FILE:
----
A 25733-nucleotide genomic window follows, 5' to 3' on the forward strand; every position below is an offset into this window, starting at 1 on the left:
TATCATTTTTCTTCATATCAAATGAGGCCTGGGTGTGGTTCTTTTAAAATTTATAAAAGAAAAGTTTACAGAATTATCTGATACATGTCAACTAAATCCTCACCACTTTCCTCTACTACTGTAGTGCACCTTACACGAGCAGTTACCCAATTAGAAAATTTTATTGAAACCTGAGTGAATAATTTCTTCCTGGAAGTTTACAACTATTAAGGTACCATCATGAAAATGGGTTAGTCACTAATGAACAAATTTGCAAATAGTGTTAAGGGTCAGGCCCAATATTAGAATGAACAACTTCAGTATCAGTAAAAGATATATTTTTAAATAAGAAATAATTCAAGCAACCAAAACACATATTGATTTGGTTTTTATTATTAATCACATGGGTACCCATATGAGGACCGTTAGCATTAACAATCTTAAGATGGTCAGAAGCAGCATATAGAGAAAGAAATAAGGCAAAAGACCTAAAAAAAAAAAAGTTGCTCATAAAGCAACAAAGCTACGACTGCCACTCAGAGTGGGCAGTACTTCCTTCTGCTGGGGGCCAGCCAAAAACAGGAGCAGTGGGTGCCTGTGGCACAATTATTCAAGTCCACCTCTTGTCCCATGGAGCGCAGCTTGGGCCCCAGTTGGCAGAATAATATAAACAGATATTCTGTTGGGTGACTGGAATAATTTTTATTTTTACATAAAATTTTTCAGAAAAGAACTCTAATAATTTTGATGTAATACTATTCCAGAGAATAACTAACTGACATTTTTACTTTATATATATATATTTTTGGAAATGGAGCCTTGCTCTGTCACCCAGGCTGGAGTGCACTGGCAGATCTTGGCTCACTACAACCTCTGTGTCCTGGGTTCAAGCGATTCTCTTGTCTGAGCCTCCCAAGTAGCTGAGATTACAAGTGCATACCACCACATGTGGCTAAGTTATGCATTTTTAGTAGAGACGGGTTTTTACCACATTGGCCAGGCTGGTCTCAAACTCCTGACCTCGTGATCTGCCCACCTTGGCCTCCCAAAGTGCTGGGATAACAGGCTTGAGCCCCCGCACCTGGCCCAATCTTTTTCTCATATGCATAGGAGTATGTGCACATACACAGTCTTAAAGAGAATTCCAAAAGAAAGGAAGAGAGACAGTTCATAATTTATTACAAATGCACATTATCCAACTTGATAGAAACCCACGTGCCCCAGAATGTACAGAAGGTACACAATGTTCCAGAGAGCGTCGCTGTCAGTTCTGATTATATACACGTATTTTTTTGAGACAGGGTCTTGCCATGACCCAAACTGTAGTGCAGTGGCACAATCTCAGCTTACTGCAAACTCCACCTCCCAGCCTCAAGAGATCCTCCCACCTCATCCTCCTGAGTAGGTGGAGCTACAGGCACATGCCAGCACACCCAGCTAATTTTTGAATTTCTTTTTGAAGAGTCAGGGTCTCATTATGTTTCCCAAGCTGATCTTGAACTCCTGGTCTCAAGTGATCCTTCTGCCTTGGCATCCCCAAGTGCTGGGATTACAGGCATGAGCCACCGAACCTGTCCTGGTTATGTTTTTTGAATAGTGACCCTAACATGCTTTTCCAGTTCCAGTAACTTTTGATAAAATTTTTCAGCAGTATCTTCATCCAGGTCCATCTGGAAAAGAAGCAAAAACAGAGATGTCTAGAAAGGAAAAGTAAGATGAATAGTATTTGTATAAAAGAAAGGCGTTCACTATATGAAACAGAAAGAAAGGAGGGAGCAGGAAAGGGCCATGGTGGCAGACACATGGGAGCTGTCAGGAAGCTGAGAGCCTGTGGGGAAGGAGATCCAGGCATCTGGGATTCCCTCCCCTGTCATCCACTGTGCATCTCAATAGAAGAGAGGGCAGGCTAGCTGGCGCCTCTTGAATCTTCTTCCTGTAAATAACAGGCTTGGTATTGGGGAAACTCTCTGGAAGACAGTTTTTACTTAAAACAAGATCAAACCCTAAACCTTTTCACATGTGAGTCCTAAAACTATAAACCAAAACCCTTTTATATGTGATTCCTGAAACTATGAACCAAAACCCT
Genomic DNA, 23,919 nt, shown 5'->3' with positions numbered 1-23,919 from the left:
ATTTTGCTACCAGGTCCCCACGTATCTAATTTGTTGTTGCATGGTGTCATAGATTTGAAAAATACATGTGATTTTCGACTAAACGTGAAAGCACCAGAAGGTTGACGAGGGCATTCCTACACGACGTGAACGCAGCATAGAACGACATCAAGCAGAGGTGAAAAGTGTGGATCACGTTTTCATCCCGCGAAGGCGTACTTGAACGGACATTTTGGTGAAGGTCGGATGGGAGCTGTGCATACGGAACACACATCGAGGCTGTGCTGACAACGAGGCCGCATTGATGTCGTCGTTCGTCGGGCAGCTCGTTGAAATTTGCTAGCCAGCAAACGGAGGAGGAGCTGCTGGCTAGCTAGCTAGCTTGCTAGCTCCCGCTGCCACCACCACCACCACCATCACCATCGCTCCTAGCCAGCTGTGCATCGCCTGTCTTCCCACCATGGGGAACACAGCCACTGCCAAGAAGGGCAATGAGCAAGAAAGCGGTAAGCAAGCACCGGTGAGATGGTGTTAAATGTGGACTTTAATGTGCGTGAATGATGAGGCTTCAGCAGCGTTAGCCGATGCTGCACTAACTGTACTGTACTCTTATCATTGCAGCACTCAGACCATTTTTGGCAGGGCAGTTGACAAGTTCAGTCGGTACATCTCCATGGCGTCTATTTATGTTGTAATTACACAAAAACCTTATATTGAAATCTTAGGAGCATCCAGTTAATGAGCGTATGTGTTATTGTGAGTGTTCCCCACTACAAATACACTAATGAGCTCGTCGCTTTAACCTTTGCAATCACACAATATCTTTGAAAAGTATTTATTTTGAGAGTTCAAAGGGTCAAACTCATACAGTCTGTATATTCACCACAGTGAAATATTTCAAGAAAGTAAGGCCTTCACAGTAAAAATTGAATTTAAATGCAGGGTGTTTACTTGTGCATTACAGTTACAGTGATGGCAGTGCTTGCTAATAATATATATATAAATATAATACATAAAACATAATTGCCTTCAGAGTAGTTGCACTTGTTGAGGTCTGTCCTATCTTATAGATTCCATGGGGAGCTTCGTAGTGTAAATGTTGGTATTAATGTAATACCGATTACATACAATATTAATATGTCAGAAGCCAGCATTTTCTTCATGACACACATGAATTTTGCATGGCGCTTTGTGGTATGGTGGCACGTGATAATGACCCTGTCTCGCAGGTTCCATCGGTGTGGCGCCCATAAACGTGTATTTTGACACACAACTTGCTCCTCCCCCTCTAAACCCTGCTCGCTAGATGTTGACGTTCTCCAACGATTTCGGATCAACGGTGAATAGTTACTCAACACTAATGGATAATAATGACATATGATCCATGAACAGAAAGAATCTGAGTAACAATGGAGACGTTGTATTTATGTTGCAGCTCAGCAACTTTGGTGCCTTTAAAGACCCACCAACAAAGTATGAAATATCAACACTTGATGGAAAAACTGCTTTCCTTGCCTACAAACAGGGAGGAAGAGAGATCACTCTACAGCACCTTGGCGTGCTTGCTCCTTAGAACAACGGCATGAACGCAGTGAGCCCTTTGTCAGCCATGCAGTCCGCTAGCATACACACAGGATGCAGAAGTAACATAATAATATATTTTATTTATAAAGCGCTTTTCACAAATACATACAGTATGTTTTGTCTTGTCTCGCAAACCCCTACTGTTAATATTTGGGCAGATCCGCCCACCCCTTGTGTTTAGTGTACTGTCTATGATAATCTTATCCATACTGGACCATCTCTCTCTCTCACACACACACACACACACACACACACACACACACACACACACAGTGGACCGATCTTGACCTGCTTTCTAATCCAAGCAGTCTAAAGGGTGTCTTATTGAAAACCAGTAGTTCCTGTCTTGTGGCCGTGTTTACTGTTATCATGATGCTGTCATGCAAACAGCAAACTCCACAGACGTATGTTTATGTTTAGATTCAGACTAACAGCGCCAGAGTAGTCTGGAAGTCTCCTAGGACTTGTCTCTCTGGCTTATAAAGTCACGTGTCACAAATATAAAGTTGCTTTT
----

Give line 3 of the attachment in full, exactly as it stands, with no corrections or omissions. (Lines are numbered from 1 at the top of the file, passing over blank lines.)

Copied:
Genomic DNA, 23,919 nt, shown 5'->3' with positions numbered 1-23,919 from the left: